What I was particularly interested in was what the Fathers made of Jesus' command to treat the brother who sins against you and "refuses to listen even to the church... as you would a Gentile or a tax collector."
St. John Chrysostom points out that, when those who actually are Gentiles and tax collectors strike your cheek, you are to offer them your other cheek. St. Jerome concludes that
he is to be more abhorred, who under the name of a believer does the deeds of an unbeliever, than those that are openly gentiles.
St. Augustine points out that a Christian treats even Gentiles and tax collectors in the way a disciple of Jesus ought:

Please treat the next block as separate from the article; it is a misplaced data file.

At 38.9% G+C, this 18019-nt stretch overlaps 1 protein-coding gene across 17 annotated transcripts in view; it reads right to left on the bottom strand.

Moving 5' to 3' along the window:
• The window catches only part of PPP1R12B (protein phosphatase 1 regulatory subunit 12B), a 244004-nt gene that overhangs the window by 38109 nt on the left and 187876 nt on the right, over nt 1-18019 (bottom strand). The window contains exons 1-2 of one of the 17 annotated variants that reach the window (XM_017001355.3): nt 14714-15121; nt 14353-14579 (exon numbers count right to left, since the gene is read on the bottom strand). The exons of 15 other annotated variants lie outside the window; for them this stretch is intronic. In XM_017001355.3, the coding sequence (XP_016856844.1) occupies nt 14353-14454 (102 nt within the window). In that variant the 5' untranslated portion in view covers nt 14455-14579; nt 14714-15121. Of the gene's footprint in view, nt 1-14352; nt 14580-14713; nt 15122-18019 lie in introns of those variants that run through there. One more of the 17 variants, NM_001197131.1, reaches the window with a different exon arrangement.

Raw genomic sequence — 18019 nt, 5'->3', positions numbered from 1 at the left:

Though even thus we are not to neglect his salvation; for the heathens themselves, that is, the gentiles and pagans, we do not indeed regard in the number of our brethren, yet we ever seek their salvation.
We might then ask, how did Jesus treat Gentiles and tax collectors? How did He expect His disciples to treat them?